Incredible Video: This 1942 Film Takes Us From Casting To Finished Product At A Curtiss-Wright Airplane Engine Factory


Incredible Video: This 1942 Film Takes Us From Casting To Finished Product At A Curtiss-Wright Airplane Engine Factory

This is the coolest engine building video we have ever found and showed you. Why? It is the start to end process of building Curtiss-Wright Cyclone radial airplane engines during WWII. We get to see the guys in the foundry making the sand molds, we get to see machining operations, assembly operations, and we get to see just how much of this work was done by human beings…all of it.

Curtiss-Wright experienced the type of insane growth and expansion during the early 1940s that few other industrial entities in the country could have handled. They went from a single factory to five factories in the span of less than two years. Their engines were what were powering so many Allied aircraft, aircraft that would be shot at, shot down, and shot up, that they needed to build engines at lightning pace. The way you did that in the 1940s was to get more people, get more material, and get more machines.

Hell, we even get to see the freaking tool makers, guys who are made into heroes, highlighted as the guys who make the things that determine the overall quality and finish of the engine. It made the hair on our neck stand as we watched and heard how the workers are talked about and respected.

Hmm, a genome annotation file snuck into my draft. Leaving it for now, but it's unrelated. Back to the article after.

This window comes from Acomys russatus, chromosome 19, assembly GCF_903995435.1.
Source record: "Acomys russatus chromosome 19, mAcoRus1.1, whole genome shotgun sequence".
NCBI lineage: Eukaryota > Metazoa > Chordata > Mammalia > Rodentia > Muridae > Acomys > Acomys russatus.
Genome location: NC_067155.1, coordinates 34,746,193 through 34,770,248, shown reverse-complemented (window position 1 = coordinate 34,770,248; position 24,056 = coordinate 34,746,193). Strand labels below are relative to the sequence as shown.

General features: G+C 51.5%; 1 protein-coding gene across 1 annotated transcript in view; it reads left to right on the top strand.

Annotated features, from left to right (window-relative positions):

This is literally the coolest engine video we have ever seen. Not just because of the stuff we see, but the way it is shown, explained, and celebrated. Just fantastic stuff that is worth every minute of your time.


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2 thoughts on “Incredible Video: This 1942 Film Takes Us From Casting To Finished Product At A Curtiss-Wright Airplane Engine Factory

  1. john

    If this was the Lockland, Oh. plant (a suburb of Cincinnati ) several Army Airforce officers were court marshalled over passing on defective engines to the Army Aircorp. Interesting…

    Reply
  2. Loren

    The above-mentioned incident the subject of Arthur Miller’s first successful play which was an interesting story of American life at the time: https://en.wikipedia.org/wiki/All_My_Sons

    142,840 aircraft engines produced during the war, each with how-many of those cylinder castings, and all the careful machining and assembly? Flat amazing, the human effort and organization.

    With so much focus on getting out the massive production for the WWII, Curtis-Wright wasn’t ready to adapt to the jet age and would suffer for it later. Still, I would have loved to walk into that factory in the war years with my lunch in a box, punch a time card and be involved in that effort. Back home away from the front, it was our factories vs. the enemy’s and whoever provided the troops with the most and the best was going to be the winner.

    Reply

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